I love carbs, stripes, Bob Dylan, and dry shampoo. I also love standing up for human rights in the garment industry and helping women in the west love their bodies so that they can live a simplified, uncomplicated, and generous life.
I’ve struggled for years to combine my love of art and health in a way that makes sense. I feel like I have to choose between one or the other. But I really don’t. This is just a very sophisticated form of procrastination and self-sabotage.
The older I get, the more suffering I see in the world, and the more I feel the brevity of life, the more comfortable I feel stepping out into risky territory.
Life is risky no matter what so I might as well face my fears. Whichever way you slice it, to live is to risk.
I’m getting more comfortable with the idea that I don’t need things to make sense. “Clarity comes from action, not thought.” I don’t need permission from anyone to experiment with ideas. I don’t need my value to be tied to success. And I don’t need to worry about what others will think.
Parker Palmer said “Before I can tell my life what I want to do with it, I must listen to my life telling me who I am.”
Basically, what he’s saying is follow the clues, follow the hints, and paths. Your life is readable. What would you read from the story of your life? What are hints and clues you can pick up on?
My appreciation of style began at an early age. My mom let me choose every outfit and as a result I created some fairly avant-garde toddler styles. In high school I fully immersed myself in the indie punk rock scene and started using lipstick for eyeshadow (something that is now making a huge comeback). I collected art magazines, fashion magazines, music magazines. I started thrifting and trying out new styles of dressing.
I never really fit in. Rather, I fit out. And in hindsight, this was a good thing. It shaped me into the person I am today and led me down a path less traveled.
By grace, I attended university at the prestigious School of the Art Institute of Chicago from 2003-2007 where I received my Bachelor of fine Arts. It’s totally beyond me how I got into that school; miracle of miracles. My focus was in photography, fiber and material studies, shoemaking, and performance art. At 19 I landed a job at the haute couture concept store, Robin Richman. Robin was a teacher at the school. Getting to work with her even for a short season was life altering.
Her aesthetic is magic. Nothing else like it.
Working for her sparked an intense love of clothing as an art form. Not fashion or style, but art. Her store taught me to look at dressing in a unique way and also taught me to understand the relationship between the creator and the consumer.
These clothes were not easy to obtain. The price point was what you would expect for haute couture. But this didn’t bother me. I had begun to learn about the massive gap between the quality of a garment made by an artist versus that made by a corporation.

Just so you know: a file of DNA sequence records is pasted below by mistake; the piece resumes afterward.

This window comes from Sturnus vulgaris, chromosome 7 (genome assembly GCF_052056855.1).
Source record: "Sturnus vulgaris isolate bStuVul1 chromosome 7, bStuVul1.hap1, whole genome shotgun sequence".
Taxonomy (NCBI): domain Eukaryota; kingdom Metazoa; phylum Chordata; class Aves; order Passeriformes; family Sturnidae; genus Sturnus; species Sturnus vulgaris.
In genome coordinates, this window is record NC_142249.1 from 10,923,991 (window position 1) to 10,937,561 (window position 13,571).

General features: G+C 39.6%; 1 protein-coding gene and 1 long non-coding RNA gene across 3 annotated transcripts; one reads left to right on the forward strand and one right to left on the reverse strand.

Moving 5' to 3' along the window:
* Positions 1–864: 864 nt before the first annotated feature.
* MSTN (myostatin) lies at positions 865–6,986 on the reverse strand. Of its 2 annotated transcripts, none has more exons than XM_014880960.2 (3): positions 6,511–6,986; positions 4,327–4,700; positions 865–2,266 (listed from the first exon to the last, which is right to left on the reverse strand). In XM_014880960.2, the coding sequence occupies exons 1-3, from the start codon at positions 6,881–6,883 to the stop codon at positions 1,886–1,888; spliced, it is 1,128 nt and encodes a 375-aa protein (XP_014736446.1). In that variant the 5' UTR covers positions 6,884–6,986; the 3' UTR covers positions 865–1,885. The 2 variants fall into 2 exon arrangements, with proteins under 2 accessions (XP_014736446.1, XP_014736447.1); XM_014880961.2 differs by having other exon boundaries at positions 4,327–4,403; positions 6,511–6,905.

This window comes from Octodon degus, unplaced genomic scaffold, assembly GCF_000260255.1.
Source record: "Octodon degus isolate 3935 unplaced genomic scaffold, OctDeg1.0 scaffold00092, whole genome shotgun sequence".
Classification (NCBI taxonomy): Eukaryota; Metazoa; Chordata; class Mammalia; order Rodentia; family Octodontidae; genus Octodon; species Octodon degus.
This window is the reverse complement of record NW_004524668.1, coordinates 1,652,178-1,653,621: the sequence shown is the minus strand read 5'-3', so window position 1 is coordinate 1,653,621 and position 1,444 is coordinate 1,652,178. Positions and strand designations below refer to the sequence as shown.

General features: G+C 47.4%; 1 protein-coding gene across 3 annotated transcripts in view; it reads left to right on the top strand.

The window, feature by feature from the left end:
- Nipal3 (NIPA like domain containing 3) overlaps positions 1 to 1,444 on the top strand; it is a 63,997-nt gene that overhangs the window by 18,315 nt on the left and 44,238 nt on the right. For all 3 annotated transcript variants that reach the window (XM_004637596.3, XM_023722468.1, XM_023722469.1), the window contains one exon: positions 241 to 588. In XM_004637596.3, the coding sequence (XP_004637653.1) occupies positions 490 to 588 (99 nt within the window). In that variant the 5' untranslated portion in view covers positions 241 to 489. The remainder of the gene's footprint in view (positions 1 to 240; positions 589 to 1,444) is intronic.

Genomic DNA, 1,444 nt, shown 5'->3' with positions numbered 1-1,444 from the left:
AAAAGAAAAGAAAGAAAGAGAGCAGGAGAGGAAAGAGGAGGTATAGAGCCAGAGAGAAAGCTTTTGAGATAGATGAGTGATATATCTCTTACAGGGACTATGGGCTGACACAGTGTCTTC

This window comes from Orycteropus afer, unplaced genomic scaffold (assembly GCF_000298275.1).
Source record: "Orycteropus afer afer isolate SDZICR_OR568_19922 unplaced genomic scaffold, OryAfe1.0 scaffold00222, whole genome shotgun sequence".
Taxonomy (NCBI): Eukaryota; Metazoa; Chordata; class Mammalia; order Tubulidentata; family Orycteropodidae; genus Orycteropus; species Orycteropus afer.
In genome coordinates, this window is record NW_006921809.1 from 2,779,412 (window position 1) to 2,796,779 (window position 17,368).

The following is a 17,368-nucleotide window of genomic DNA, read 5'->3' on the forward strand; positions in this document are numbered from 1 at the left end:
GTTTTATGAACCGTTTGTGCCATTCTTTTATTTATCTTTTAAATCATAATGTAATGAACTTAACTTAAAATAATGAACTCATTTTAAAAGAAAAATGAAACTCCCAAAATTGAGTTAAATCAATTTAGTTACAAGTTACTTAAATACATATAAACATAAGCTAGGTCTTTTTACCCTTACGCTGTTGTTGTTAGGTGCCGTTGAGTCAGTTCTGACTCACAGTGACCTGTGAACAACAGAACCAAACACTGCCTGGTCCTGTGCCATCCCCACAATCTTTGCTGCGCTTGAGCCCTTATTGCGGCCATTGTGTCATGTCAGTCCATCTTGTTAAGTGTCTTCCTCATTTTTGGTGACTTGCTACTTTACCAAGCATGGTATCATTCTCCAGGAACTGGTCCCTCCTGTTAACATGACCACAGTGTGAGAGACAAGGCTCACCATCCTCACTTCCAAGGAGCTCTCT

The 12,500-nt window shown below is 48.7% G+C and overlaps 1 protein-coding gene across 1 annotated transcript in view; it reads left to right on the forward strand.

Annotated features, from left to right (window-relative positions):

And let me tell you, the chasm is wide.
After graduation, I became the retail Buyer for the midwest flagship Whole Foods Market where I worked with over 50 ethical clothing and accessories brands. This was pivotal for me. Because of the way Whole Foods is structured, I was expected to immerse myself not only in the field of supplements and body care but also food, healthy eating, retail, merchandising, and buying.
It was here that my love of health, beauty, and style commingled and grew up together. I absolutely adored getting to help people understand probiotics and vitamins as well as pointing them to fair trade goods made by women in Uganda, Guatemala, and Thailand. I simply adored it.
After moving to Knoxville, Tennessee in 2010 I took the first job I could find. Little did I know it would also have a life changing impact on me. I was hired as a shop girl for an upscale consignment shop called Reruns. Because of Nanci and her store, I made lifelong best friends. Practically every friend I have in Knoxville is in some way connected to working at Reruns.
It’s impossible for me to know how many women I styled over the course of 5 years. But whatever the number is, I learned that I love to serve. I’m in my happiest place when I’m serving, connecting, listening, encouraging, and guiding.
During this time I styled print and TV shoots, launched my own vintage clothing boutique on Etsy, and was hired by customers to clean out their closets.
Even though I loved doing all this, I still couldn’t get wellness out of my mind and heart. I believed that I could make a career out of my wellness knowledge and so I made a judgement call to lay down my art and style in favor of health coaching.
I don’t know why we do this, but I find that many creative people will shut off their first love in order to pursue a more “respectable” career. Steven Pressfield calls this a “shadow career”. Maybe that’s what I was doing. Maybe not. Either way, I felt like a part of me was missing by ignoring art and style.